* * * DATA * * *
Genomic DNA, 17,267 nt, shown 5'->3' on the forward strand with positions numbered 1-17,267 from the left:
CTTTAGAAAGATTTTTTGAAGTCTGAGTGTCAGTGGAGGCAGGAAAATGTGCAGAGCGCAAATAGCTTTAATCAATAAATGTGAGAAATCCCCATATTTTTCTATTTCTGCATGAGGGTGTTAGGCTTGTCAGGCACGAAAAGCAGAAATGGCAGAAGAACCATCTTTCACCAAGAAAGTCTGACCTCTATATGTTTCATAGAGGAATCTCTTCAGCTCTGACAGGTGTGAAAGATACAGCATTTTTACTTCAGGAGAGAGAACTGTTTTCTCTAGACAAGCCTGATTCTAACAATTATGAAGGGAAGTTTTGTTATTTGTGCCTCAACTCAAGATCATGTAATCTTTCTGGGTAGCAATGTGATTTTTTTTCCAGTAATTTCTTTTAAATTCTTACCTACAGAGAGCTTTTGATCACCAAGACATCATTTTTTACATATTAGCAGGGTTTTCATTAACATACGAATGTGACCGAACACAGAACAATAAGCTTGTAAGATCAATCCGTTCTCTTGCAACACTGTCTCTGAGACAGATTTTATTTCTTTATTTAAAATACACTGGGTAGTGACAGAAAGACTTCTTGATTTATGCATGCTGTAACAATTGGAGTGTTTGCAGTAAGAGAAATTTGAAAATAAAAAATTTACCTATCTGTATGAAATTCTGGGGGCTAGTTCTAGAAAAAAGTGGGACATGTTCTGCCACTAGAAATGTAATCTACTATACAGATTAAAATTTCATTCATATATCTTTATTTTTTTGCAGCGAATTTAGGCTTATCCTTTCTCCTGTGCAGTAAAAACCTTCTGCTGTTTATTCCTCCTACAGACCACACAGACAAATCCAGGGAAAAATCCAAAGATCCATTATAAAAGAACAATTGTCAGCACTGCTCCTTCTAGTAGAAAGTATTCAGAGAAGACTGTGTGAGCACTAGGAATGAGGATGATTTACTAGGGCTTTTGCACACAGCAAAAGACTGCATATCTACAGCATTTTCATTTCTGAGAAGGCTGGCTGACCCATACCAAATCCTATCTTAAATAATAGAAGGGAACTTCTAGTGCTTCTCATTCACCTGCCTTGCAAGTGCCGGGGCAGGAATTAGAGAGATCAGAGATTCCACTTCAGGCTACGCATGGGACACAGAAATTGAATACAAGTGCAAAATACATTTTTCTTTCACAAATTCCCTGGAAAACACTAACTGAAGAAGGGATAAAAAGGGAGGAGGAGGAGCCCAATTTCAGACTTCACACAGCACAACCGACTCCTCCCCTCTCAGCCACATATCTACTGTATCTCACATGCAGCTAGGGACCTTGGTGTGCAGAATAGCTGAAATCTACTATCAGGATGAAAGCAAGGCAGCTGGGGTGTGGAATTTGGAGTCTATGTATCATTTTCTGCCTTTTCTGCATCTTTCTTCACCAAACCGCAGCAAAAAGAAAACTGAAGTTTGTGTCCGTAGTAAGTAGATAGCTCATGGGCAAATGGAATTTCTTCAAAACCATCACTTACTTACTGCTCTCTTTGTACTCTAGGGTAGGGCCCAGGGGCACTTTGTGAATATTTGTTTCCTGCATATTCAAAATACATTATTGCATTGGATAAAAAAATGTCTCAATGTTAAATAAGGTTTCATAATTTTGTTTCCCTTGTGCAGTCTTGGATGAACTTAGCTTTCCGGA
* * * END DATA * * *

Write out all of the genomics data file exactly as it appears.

Genomic DNA, 17,267 nt, shown 5'->3' on the forward strand with positions numbered 1-17,267 from the left:
CTTTAGAAAGATTTTTTGAAGTCTGAGTGTCAGTGGAGGCAGGAAAATGTGCAGAGCGCAAATAGCTTTAATCAATAAATGTGAGAAATCCCCATATTTTTCTATTTCTGCATGAGGGTGTTAGGCTTGTCAGGCACGAAAAGCAGAAATGGCAGAAGAACCATCTTTCACCAAGAAAGTCTGACCTCTATATGTTTCATAGAGGAATCTCTTCAGCTCTGACAGGTGTGAAAGATACAGCATTTTTACTTCAGGAGAGAGAACTGTTTTCTCTAGACAAGCCTGATTCTAACAATTATGAAGGGAAGTTTTGTTATTTGTGCCTCAACTCAAGATCATGTAATCTTTCTGGGTAGCAATGTGATTTTTTTTCCAGTAATTTCTTTTAAATTCTTACCTACAGAGAGCTTTTGATCACCAAGACATCATTTTTTACATATTAGCAGGGTTTTCATTAACATACGAATGTGACCGAACACAGAACAATAAGCTTGTAAGATCAATCCGTTCTCTTGCAACACTGTCTCTGAGACAGATTTTATTTCTTTATTTAAAATACACTGGGTAGTGACAGAAAGACTTCTTGATTTATGCATGCTGTAACAATTGGAGTGTTTGCAGTAAGAGAAATTTGAAAATAAAAAATTTACCTATCTGTATGAAATTCTGGGGGCTAGTTCTAGAAAAAAGTGGGACATGTTCTGCCACTAGAAATGTAATCTACTATACAGATTAAAATTTCATTCATATATCTTTATTTTTTTGCAGCGAATTTAGGCTTATCCTTTCTCCTGTGCAGTAAAAACCTTCTGCTGTTTATTCCTCCTACAGACCACACAGACAAATCCAGGGAAAAATCCAAAGATCCATTATAAAAGAACAATTGTCAGCACTGCTCCTTCTAGTAGAAAGTATTCAGAGAAGACTGTGTGAGCACTAGGAATGAGGATGATTTACTAGGGCTTTTGCACACAGCAAAAGACTGCATATCTACAGCATTTTCATTTCTGAGAAGGCTGGCTGACCCATACCAAATCCTATCTTAAATAATAGAAGGGAACTTCTAGTGCTTCTCATTCACCTGCCTTGCAAGTGCCGGGGCAGGAATTAGAGAGATCAGAGATTCCACTTCAGGCTACGCATGGGACACAGAAATTGAATACAAGTGCAAAATACATTTTTCTTTCACAAATTCCCTGGAAAACACTAACTGAAGAAGGGATAAAAAGGGAGGAGGAGGAGCCCAATTTCAGACTTCACACAGCACAACCGACTCCTCCCCTCTCAGCCACATATCTACTGTATCTCACATGCAGCTAGGGACCTTGGTGTGCAGAATAGCTGAAATCTACTATCAGGATGAAAGCAAGGCAGCTGGGGTGTGGAATTTGGAGTCTATGTATCATTTTCTGCCTTTTCTGCATCTTTCTTCACCAAACCGCAGCAAAAAGAAAACTGAAGTTTGTGTCCGTAGTAAGTAGATAGCTCATGGGCAAATGGAATTTCTTCAAAACCATCACTTACTTACTGCTCTCTTTGTACTCTAGGGTAGGGCCCAGGGGCACTTTGTGAATATTTGTTTCCTGCATATTCAAAATACATTATTGCATTGGATAAAAAAATGTCTCAATGTTAAATAAGGTTTCATAATTTTGTTTCCCTTGTGCAGTCTTGGATGAACTTAGCTTTCCGGA